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Infants Possess a Physics Engine

January 27, 2012

One feature that separates humans from animals is instinct. An instinct is an unlearned, automatic, unmodifiable, irresistible behavior of every member of a species, occurring at a specific point in an organism's development, that's triggered by a specific stimulus.

People may have urges, but the human species demonstrates nothing corresponding to instinct. Our intellect rules the roost, but a consequence of this is that everything we do must be learned.

How much can an infant learn about its environment in just a few months? Quite a lot of physics, as demonstrated in a review article recently published in Wiley Interdisciplinary Reviews: Cognitive Science by two psychologists, Kristy vanMarle of the University of Missouri and Susan J. Hespos of Northwestern University.[1-2]

Infant holding a wrench Adults have a great knowledge of their physical environment, an innate physics engine. We understand simple concepts, such as "what goes up must come down," and the complex projectile mechanics of catching a tossed ball.

Infants are apparently able to understand from a very early age the physical concepts of
solidity, continuity, cohesion, and change. This understanding is apparent in infants as young as two months, which is the earliest age at which meaningful psychological testing is possible. At first, these concepts are primitive, but they are developed through learning and experience.[2]

It's conjectured that this
intuitive knowledge of physics is present at birth. In normal development at two months, infants realize that unsupported objects will fall (Wile E. Coyote notwithstanding), and that objects that are hidden do not cease to exist. At five months, the physics palette is increased to include the idea that sand, water and other non-cohesive substances are not solid. At ten months, quantitative reasoning kicks in, and children will prefer a larger portion of food.[1]

Review author, Kristy vanMarle, offers the following advice to parents who wish to nurture their young physicist.
"Natural interaction with the child, such as talking to him/her, playing peek-a-boo, and allowing him/her to handle safe objects, is the best method for child development. Natural interaction with the parent and objects in the world gives the child all the input that evolution has prepared the child to seek, accept and use to develop intuitive physics."[1]

These results seem to overlap with the instinct concept, possibly adding to the debate about human instinct. Infants appear to be born with an expectation of how the physical world operates. This knowledge is, at first, primitive, but it's refined by experience so the point at which people will try to catch a falling cup, but never think about trying to catch the spilling milk it contained.[1]

In related research, the British Economic and Social Research Council (ESRC) has developed physics training software for elementary school students.[3-4] The software was written in response to a study of children, aged 6-11, that identified the following problem areas: [3]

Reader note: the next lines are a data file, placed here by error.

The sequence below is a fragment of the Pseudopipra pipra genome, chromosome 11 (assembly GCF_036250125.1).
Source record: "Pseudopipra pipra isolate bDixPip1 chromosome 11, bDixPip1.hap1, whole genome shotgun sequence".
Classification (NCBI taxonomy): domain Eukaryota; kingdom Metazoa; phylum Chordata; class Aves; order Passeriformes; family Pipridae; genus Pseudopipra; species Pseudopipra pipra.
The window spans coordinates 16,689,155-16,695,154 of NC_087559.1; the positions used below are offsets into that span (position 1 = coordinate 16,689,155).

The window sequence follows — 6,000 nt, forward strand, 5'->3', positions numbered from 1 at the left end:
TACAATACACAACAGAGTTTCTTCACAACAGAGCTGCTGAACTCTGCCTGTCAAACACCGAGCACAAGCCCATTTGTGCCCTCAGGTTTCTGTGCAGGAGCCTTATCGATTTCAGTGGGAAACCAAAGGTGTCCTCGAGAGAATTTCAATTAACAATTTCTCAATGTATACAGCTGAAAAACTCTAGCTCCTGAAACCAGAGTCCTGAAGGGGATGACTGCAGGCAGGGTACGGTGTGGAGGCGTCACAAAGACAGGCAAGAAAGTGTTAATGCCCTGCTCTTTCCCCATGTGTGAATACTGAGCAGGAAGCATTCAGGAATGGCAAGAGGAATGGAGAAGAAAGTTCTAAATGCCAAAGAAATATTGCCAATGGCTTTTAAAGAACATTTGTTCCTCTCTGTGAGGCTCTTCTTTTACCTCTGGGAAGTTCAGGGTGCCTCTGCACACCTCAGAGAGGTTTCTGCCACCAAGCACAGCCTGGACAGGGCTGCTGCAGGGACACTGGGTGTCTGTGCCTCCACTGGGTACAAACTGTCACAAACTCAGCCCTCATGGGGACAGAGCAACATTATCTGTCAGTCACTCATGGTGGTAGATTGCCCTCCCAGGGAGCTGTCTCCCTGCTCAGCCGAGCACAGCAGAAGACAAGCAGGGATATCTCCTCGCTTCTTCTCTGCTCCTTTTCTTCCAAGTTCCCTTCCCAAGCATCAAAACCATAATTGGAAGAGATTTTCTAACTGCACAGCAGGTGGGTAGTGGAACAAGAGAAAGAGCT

• Children have just a limited knowledge of horizontal motion and fall, and their knowledge does not seem to improve throughout the course of their elementary education, despite efforts to teach these topics.

• The concept of acceleration during fall is not learned.

• The traditional teaching methods for object motion are not working.

The software, developed to address these shortfalls, was tested on about 150 children, aged 8-12, who used the software under adult supervision, or with classmates. This software, which is unfortunately available for Windows, only, can be downloaded at no charge from www.educ.cam.ac.uk/research/projects/objectmotion.

Now that tablet computers are making inroads into schools, an Android tablet version would be nice.

PLATO V CAI terminal (1981)

Computer-aided instruction (CAI) has been with us for a long time.

The PLATO Computer System (Programmed Logic for Automated Teaching Operations) was developed in the 1960s.

This PLATO V terminal, with an orange
plasma display, is dated 1981.

(Via Wikimedia Commons).


References:

  1. Steven Adams, "Babies Are Born With “Intuitive Physics” Knowledge, Says MU Researcher," University of Missouri Press Release, January 24, 2012.
  2. Susan J. Hespos and Kristy vanMarle, "Physics for infants: characterizing the origins of knowledge about objects, substances, and number," WIREs Cognitive Science, vol. 3, no. 1 (February 20120, pp. 19-27.
  3. Danielle Moore and Jeanine Woolley, "Supporting primary children's understanding of physics," Economic and Social Research Council Press Release, January 24, 2011.
  4. Object Fall, Economic and Social Research Council Web Site.

Permanent Link to this article

Linked Keywords: Human; animal; instinct; behavior; species; development; stimulus; rule the roost; infant; environment; physics; Wiley Interdisciplinary Reviews: Cognitive Science; psychologist; Kristy vanMarle; University of Missouri; Susan J. Hespos; Northwestern University; adult; physics engine; what goes up must come down; ballistics; projectile mechanics; solid; solidity; continuity; cohesion; change; intuition; intuitive knowledge; birth; falling body; Wile E. Coyote; sand; water; solid; quantification; quantitative reasoning; food; parent; glassware; cup; milk; United Kingdom; Economic and Social Research Council; software; elementary school; student; horizontal motion; gravitational acceleration; Microsoft Windows; tablet computer; Android tablet; PLATO Computer System; plasma display; Wikimedia Commons.

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